DVD Review: Flawed ‘Brighton Rock’ Adaptation Enhanced By Fine Ensemble

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CHICAGO – Graham Greene’s haunting 1938 crime novel doesn’t deserve to be uttered in the same breath as Stephenie Meyer’s tween phenomenon, “Twilight.” Yet in the hands of British filmmaker Rowan Joffe, Greene’s masterwork loses its theological intrigue and becomes a self-conscious melodrama fueled by two grim lovers who could be dead ringers for Bella Swan and Edward Cullen.

Enter Pinkie (Sam Riley of “Control”), a pale-faced sociopath who becomes the leader of his underworld-dwelling gang despite the fact that he’s only 17. He doesn’t fit into modern society, and is an old soul at heart. His dark, brooding persona attracts the lustful gaze of Rose (Andrea Riseborough), a meek waitress with no life to call her own. She has no dreams or desires apart from romancing Pinkie, who treats her coldly and clearly harbors sinister intentions. All that’s missing is a shirtless werewolf to tear the self-destructive duo apart—unless you count Helen Mirren.

HollywoodChicago.com DVD Rating: 2.5/5.0
DVD Rating: 2.5/5.0

In all fairness, Joffe’s first theatrically released directorial effort is a handsomely shot, competently made thriller. It just lacks a credible relationship at its center, partly because the miscast Riley is far too old to play a teenager. While the fresh-faced actor displayed confidence and magnetism in “Control,” he appears uncomfortably hollow in this role. Every time he’s acting opposite a veteran actor, his presence is reduced to a mere afterthought. Riseborough is more effective, primarily because she has the look of a mousy Hitchcockian brunette destined to be strangled. When Rose stumbles upon one of Pinkie’s crimes, he marries the starry-eyed dame simply to shut her up. This causes the blood of Rose’s motherly employer, Ida (Mirren), to boil over. There’s a confrontation scene set on a staircase where Mirren gives the pale little shrimp a swift yet delicious verbal smackdown that’s a joy to behold. Since Ida is the only levelheaded character in the picture, she brightens the screen with her mere appearance, and Mirren proves to be as riveting and seductive as ever. Too bad the rest of the film fails to match up.

Brighton Rock was released on DVD on Dec. 27, 2011.
Brighton Rock was released on DVD on Dec. 27, 2011.
Photo credit: IFC Films

As the film reaches its dramatically satisfying yet rather far-fetched conclusion, viewers may find themselves caring less and less for the main story while developing more interest in its colorful corners. John Hurt and Philip Davis are particularly good in their few meaty scenes, while Andy Serkis exudes a hypnotic, calculating stillness as a crime lord. But in a way, “Brighton Rock” stands as an example of how too much polish can hinder a production. Joffe’s use of symbolism has all the subtlety of a sledgehammer and leaves its indelible imprints in the lighting and production design. Despite Joffe’s audacious decision to update the time period, the film’s mise-en-scène is so classical that it might as well be set in the ’30s. For example, the towering shadow of a fan is cast over an entire room as Pinkie starts to lose his temper. The fan blade slashes around its circular path as events threaten to spiral out of control. All I could think of was Dick Van Patten in “High Anxiety,” framed in the shadow of a web-like window while exclaiming, “I feel like I’m caught in a web!”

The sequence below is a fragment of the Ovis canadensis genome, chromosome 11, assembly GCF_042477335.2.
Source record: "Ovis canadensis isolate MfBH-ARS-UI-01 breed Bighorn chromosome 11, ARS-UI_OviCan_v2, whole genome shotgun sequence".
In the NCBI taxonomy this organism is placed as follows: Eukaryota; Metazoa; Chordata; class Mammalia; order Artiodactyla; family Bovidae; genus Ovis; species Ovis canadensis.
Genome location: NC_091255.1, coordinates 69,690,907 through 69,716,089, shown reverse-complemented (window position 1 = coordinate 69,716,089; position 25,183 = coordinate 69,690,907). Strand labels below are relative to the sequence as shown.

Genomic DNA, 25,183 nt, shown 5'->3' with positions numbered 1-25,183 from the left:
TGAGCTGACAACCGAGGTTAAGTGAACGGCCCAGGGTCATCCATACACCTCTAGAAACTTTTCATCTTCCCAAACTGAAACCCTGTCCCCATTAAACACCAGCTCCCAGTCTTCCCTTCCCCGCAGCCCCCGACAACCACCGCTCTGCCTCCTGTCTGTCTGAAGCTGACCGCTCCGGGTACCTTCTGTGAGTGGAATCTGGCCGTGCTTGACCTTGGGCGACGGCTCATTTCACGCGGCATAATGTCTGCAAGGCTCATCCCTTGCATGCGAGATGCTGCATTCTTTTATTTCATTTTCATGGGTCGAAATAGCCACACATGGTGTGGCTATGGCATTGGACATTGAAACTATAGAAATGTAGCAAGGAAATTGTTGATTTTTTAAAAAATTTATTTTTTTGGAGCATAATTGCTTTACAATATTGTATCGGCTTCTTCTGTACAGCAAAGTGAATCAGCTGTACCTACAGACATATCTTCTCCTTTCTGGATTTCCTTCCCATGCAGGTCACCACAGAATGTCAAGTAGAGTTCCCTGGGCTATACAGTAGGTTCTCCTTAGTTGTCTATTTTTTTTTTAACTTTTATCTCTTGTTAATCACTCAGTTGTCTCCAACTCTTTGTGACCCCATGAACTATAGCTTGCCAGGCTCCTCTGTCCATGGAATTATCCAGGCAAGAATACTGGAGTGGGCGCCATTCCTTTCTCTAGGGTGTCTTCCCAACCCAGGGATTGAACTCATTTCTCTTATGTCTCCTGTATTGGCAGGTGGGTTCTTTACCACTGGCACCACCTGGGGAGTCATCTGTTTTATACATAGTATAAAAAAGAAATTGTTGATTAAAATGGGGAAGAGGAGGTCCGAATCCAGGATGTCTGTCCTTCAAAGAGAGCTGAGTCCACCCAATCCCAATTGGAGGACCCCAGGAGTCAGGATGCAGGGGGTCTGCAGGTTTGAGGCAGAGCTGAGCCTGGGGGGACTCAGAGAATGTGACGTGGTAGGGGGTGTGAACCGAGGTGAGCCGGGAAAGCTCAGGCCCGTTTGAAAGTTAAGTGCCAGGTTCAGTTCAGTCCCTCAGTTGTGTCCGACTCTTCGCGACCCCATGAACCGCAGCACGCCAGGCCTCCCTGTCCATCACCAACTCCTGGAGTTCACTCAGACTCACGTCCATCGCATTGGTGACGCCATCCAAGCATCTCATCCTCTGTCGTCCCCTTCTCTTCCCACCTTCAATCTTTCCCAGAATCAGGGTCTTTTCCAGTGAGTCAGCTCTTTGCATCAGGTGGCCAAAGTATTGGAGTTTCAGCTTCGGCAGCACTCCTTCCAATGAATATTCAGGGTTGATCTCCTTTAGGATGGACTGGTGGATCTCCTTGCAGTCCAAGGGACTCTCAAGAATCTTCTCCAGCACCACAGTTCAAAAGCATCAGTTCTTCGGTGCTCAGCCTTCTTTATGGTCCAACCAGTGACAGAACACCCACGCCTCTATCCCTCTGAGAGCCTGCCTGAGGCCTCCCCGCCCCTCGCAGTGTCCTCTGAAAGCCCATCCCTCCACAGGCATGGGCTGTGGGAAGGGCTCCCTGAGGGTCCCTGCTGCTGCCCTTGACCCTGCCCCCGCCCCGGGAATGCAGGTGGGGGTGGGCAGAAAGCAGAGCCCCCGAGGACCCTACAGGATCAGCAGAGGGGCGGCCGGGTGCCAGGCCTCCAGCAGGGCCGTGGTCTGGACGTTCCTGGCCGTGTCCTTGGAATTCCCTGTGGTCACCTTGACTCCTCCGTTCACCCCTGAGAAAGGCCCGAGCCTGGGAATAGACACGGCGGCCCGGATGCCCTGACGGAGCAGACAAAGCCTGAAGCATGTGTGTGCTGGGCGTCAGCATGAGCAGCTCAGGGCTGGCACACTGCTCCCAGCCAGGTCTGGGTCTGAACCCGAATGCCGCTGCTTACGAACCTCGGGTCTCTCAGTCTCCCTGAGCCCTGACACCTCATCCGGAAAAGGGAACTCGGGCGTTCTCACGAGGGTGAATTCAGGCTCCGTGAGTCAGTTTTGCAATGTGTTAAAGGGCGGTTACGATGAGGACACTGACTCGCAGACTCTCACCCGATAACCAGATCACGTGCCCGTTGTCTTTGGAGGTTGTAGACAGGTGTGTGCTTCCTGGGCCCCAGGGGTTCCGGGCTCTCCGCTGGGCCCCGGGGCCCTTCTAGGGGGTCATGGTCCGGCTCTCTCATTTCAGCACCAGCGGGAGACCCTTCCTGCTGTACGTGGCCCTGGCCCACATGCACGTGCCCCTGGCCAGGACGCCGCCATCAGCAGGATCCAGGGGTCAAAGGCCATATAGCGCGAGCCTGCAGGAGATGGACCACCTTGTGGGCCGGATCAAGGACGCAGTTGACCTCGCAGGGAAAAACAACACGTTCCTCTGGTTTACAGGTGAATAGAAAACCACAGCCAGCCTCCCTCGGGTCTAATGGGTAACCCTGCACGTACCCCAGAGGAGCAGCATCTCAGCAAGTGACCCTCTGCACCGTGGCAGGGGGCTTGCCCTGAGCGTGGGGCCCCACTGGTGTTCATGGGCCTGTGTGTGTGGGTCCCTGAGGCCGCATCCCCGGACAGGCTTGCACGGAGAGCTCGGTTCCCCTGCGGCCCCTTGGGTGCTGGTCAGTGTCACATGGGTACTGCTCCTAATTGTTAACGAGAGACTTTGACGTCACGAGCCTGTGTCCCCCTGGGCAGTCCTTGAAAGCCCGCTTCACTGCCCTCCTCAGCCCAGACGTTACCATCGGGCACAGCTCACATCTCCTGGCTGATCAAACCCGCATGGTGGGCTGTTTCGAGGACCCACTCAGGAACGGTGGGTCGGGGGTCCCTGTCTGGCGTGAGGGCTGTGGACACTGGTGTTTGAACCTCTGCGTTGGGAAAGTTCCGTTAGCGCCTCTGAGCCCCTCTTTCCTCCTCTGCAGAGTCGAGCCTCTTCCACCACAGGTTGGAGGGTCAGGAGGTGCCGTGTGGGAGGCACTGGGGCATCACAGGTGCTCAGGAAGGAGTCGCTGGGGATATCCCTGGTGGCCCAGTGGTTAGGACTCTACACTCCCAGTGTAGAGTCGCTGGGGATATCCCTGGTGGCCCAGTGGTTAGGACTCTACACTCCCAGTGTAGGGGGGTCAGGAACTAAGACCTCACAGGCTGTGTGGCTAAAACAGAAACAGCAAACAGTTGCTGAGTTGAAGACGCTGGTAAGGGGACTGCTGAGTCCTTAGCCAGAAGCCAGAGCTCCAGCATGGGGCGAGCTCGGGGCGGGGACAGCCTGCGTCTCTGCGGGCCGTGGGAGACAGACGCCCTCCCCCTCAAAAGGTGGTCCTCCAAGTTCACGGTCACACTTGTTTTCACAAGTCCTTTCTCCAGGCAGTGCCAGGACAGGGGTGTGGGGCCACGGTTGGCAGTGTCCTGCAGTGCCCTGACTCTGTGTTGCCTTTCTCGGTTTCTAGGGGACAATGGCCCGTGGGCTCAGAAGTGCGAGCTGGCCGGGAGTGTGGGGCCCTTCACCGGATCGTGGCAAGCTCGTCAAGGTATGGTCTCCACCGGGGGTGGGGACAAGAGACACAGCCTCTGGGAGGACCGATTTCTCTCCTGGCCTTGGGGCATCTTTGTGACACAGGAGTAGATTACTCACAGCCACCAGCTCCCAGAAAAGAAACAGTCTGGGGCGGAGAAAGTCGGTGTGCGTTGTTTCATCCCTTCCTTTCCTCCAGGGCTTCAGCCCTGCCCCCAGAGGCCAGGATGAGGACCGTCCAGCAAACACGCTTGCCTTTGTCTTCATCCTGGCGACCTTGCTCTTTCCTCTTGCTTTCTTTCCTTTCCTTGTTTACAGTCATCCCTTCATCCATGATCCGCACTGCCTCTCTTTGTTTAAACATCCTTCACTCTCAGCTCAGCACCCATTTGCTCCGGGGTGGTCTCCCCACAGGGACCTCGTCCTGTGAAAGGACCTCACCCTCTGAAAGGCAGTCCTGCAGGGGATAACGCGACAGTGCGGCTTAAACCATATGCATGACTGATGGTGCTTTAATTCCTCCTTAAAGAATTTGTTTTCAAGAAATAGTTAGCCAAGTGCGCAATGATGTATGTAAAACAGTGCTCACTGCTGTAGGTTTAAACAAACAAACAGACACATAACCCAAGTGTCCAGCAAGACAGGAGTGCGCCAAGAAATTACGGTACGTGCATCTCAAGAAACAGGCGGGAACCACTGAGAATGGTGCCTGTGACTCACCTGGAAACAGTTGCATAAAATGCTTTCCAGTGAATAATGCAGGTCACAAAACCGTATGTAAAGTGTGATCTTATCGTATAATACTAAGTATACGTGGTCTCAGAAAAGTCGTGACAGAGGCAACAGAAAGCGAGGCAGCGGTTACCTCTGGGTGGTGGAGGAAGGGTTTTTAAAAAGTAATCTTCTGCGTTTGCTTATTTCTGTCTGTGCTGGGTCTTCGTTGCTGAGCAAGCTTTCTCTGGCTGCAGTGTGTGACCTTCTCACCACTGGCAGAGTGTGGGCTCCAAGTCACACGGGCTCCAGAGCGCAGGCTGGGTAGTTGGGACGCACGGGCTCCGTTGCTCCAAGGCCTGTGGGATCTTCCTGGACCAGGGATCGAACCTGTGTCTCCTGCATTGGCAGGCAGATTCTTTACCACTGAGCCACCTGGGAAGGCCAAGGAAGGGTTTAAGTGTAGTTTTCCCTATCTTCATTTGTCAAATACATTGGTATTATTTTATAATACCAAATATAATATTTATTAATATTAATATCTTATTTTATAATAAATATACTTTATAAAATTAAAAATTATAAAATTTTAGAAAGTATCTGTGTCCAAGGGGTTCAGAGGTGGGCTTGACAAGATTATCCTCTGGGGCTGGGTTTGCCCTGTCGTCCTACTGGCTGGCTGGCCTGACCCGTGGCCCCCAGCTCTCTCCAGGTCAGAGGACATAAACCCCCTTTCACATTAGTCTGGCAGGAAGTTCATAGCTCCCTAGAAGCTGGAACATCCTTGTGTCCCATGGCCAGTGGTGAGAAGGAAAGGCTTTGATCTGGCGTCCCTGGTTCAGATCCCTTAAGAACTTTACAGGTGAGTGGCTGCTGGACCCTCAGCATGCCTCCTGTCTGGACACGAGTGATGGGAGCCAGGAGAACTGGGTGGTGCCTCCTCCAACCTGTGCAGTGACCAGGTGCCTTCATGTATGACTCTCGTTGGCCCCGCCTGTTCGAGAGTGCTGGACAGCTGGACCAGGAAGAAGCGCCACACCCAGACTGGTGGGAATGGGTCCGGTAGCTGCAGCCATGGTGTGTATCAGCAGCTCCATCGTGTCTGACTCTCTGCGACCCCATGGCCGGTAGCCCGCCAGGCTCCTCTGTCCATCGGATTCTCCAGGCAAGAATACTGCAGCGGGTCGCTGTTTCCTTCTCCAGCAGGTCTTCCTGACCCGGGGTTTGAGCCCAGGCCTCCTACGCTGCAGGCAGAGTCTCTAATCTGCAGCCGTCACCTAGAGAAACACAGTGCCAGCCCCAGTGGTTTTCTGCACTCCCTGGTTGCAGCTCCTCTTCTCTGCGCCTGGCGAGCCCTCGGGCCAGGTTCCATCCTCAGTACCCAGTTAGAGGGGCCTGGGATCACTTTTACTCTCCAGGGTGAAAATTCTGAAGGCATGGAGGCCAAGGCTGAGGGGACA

“Brighton Rock” is presented in its 2.35:1 aspect ratio, accompanied by English and Spanish subtitles, and includes nearly 70 minutes of interview footage. Like other recent IFC releases, there’s no “play all” feature for the interview gallery, but this collection of sound bites benefits from two major improvements: edited answers and the removal of an obtrusive interviewer. Producer Paul Webster (“Atonement”) dubs Pinkie as one of the great villains in literary history, and says that Greene’s work is inherently cinematic.

Joffe argues that there was room for another adaptation since the 1947 feature suffered from censorship. The young filmmaker says that his film is truer to the book, despite the fact that its time period has shifted from the ’30s to 1964, which Joffe saw as the beginning of “modernity,” and the era when teens were able to “flex their muscles” in society. By setting the story against the backdrop of the Mod riots, Pinkie utilizes contemporary disguises to blend into the crowd, thus obscuring his old-fashioned sensibilities. Riley says that acquiring power over his peers is the real aphrodisiac for Pinkie, much more so than any semblance of romance. Hurt praises the director for attempting to pay homage to the book rather than replicate the original film. And in an all-too-brief interview, Mirren reveals that she was trying to take her performance in a different direction—Joffe wanted her to evoke Mae West, but she was aiming more for Sophia Loren (mission accomplished).

There are also interviews with ensemble members Riseborough, Davis, Nonso Anozie, Craig Parkinson and Sean Harris (sadly, no Serkis). A 7-minute featurette provides no new footage, while 18 minutes of raw behind-the-scenes material offer maddeningly limited perspectives of the production. There’s a prolonged segment where Mirren and Harris perform their pivotal scene, but the actress’s face is obscured by a man in the foreground. Isn’t the cameraman aware of the fact that she’s the most interesting thing in the frame?

‘Brighton Rock’ is released by IFC Films and stars Sam Riley, Andrea Riseborough, Helen Mirren, Philip Davis, Nonso Anozie, Craig Parkinson, Sean Harris, John Hurt and Andy Serkis. It was written and directed by Rowan Joffe. It was released on Dec. 27, 2011. It is rated R.

HollywoodChicago.com staff writer Matt Fagerholm

Staff Writer

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